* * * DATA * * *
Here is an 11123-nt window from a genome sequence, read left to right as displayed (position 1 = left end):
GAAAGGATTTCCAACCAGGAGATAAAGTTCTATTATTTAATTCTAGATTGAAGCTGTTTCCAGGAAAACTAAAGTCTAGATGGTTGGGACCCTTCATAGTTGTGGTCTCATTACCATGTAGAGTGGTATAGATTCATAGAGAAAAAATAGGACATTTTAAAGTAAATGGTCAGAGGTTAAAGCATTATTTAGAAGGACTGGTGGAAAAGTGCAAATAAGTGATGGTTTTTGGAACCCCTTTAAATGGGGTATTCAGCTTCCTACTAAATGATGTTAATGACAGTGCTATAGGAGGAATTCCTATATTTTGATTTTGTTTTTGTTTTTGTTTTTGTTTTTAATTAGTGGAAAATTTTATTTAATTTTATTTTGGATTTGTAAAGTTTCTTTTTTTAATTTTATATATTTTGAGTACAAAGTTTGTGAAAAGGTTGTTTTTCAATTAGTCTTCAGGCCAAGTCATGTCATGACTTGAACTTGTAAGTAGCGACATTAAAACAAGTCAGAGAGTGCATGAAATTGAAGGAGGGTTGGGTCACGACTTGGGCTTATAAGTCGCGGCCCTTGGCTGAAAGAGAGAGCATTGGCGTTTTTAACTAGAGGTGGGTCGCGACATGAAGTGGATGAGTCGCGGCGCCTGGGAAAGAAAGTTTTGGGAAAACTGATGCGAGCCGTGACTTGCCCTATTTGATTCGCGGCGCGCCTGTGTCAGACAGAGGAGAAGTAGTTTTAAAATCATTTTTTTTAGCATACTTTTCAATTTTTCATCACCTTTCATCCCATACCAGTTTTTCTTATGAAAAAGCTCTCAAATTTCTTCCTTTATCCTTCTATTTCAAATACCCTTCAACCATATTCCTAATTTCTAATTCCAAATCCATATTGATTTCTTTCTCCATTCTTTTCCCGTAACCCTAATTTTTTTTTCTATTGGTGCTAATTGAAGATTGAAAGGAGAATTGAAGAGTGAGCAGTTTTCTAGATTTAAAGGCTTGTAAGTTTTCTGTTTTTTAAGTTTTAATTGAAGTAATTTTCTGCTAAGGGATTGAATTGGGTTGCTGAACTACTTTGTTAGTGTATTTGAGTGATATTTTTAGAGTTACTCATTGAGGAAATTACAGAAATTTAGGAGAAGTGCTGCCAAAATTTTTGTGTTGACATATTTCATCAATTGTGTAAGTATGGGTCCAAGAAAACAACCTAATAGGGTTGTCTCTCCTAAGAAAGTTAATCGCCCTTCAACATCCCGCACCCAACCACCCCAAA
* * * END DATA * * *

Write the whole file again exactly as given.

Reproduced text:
Here is an 11123-nt window from a genome sequence, read left to right as displayed (position 1 = left end):
GAAAGGATTTCCAACCAGGAGATAAAGTTCTATTATTTAATTCTAGATTGAAGCTGTTTCCAGGAAAACTAAAGTCTAGATGGTTGGGACCCTTCATAGTTGTGGTCTCATTACCATGTAGAGTGGTATAGATTCATAGAGAAAAAATAGGACATTTTAAAGTAAATGGTCAGAGGTTAAAGCATTATTTAGAAGGACTGGTGGAAAAGTGCAAATAAGTGATGGTTTTTGGAACCCCTTTAAATGGGGTATTCAGCTTCCTACTAAATGATGTTAATGACAGTGCTATAGGAGGAATTCCTATATTTTGATTTTGTTTTTGTTTTTGTTTTTGTTTTTAATTAGTGGAAAATTTTATTTAATTTTATTTTGGATTTGTAAAGTTTCTTTTTTTAATTTTATATATTTTGAGTACAAAGTTTGTGAAAAGGTTGTTTTTCAATTAGTCTTCAGGCCAAGTCATGTCATGACTTGAACTTGTAAGTAGCGACATTAAAACAAGTCAGAGAGTGCATGAAATTGAAGGAGGGTTGGGTCACGACTTGGGCTTATAAGTCGCGGCCCTTGGCTGAAAGAGAGAGCATTGGCGTTTTTAACTAGAGGTGGGTCGCGACATGAAGTGGATGAGTCGCGGCGCCTGGGAAAGAAAGTTTTGGGAAAACTGATGCGAGCCGTGACTTGCCCTATTTGATTCGCGGCGCGCCTGTGTCAGACAGAGGAGAAGTAGTTTTAAAATCATTTTTTTTAGCATACTTTTCAATTTTTCATCACCTTTCATCCCATACCAGTTTTTCTTATGAAAAAGCTCTCAAATTTCTTCCTTTATCCTTCTATTTCAAATACCCTTCAACCATATTCCTAATTTCTAATTCCAAATCCATATTGATTTCTTTCTCCATTCTTTTCCCGTAACCCTAATTTTTTTTTCTATTGGTGCTAATTGAAGATTGAAAGGAGAATTGAAGAGTGAGCAGTTTTCTAGATTTAAAGGCTTGTAAGTTTTCTGTTTTTTAAGTTTTAATTGAAGTAATTTTCTGCTAAGGGATTGAATTGGGTTGCTGAACTACTTTGTTAGTGTATTTGAGTGATATTTTTAGAGTTACTCATTGAGGAAATTACAGAAATTTAGGAGAAGTGCTGCCAAAATTTTTGTGTTGACATATTTCATCAATTGTGTAAGTATGGGTCCAAGAAAACAACCTAATAGGGTTGTCTCTCCTAAGAAAGTTAATCGCCCTTCAACATCCCGCACCCAACCACCCCAAA